Wednesday, October 14, 2009

Yearning for darkness

When the world was in darkness and wretchedness, [mankind] could believe in perfection and yearn for it. But when the world became bright with reason and riches, it began to sense the narrowness of the needle’s eye, and that rankled for a world no longer willing to believe or yearn. Well, they were going to destroy it again, were they – this garden Earth, civilized and knowing, to be torn apart again that Man might hope again in wretched darkness.
Walter M. Millar. A Canticle For Leibowitz

When we’re all gone at last then there’ll be nobody here but death and his days will be numbered too. He’ll be out in the road there with nothing to do and nobody to do it to. He’ll say: Where did everybody go? And that’s how it will be. What’s wrong with that?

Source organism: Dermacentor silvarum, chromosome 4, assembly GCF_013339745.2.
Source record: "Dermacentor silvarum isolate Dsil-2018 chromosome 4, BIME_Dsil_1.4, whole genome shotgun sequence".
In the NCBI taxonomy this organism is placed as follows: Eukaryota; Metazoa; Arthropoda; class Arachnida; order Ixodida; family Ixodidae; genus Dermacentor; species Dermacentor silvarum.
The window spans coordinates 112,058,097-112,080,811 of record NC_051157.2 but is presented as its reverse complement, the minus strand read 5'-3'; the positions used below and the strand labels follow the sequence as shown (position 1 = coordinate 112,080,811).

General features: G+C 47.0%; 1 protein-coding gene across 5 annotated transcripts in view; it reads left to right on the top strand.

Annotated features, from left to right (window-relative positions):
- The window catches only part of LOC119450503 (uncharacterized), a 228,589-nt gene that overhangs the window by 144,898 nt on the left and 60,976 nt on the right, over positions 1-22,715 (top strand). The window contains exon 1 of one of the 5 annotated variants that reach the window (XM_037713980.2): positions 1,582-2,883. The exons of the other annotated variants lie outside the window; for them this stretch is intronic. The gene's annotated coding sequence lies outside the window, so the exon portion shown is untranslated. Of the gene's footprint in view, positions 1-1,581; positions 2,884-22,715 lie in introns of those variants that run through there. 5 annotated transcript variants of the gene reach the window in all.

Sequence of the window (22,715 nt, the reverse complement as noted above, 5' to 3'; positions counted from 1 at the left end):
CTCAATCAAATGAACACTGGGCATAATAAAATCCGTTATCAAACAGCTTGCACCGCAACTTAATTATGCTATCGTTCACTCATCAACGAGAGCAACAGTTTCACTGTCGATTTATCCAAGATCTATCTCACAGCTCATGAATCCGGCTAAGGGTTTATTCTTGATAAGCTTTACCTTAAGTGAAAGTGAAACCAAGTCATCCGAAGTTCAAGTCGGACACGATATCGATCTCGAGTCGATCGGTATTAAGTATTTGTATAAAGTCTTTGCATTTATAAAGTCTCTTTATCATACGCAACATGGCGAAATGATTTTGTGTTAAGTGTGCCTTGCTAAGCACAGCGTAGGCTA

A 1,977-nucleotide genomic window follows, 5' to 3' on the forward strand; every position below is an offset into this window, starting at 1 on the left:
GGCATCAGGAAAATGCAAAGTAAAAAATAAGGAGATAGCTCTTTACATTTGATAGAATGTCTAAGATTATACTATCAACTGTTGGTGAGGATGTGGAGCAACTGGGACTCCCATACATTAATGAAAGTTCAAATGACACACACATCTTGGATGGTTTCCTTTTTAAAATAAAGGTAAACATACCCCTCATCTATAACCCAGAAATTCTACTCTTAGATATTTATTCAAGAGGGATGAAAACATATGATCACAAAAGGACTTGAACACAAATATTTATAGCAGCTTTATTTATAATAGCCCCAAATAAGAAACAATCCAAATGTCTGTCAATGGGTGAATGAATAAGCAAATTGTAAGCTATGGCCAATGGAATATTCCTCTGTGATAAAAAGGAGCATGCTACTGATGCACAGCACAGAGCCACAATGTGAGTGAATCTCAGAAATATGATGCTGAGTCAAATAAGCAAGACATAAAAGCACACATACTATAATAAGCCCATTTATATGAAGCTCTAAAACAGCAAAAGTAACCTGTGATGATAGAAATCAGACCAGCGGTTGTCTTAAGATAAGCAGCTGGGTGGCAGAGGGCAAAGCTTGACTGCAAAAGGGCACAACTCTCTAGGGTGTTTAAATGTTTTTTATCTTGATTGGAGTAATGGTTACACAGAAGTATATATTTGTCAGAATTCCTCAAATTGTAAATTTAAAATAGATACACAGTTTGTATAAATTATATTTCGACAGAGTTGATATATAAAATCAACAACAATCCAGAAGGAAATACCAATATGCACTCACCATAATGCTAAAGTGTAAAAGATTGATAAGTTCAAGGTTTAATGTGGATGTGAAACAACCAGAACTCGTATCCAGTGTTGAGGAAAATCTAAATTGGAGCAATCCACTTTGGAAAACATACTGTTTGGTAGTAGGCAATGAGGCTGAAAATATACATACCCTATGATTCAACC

The Road


Mark said...

I don't know. I find Millar's quote compelling, but then I love Leibowitz. Men could only reasonably believe in Progress (I think) before the 20th century. Now we have science unleashed, and was the last hundred years a century of Progress? I think not, myself.

So it's only, says Millar, when we're miserable that we believe the lie... Does Millar yearn for that lie though? I'm not certain he thinks the humanistic belief in Progress is a good thing, and so I'm not entirely certain he's got the old 'the poor have it so good!' complex going on either.

Tom Conoboy said...

Yes, I've just finished Canticle, and thoroughly enjoyed it. A fuller review to follow.

I don't think Miller does yearn for the lie, no. Absolutely not. Does McCarthy? Possibly.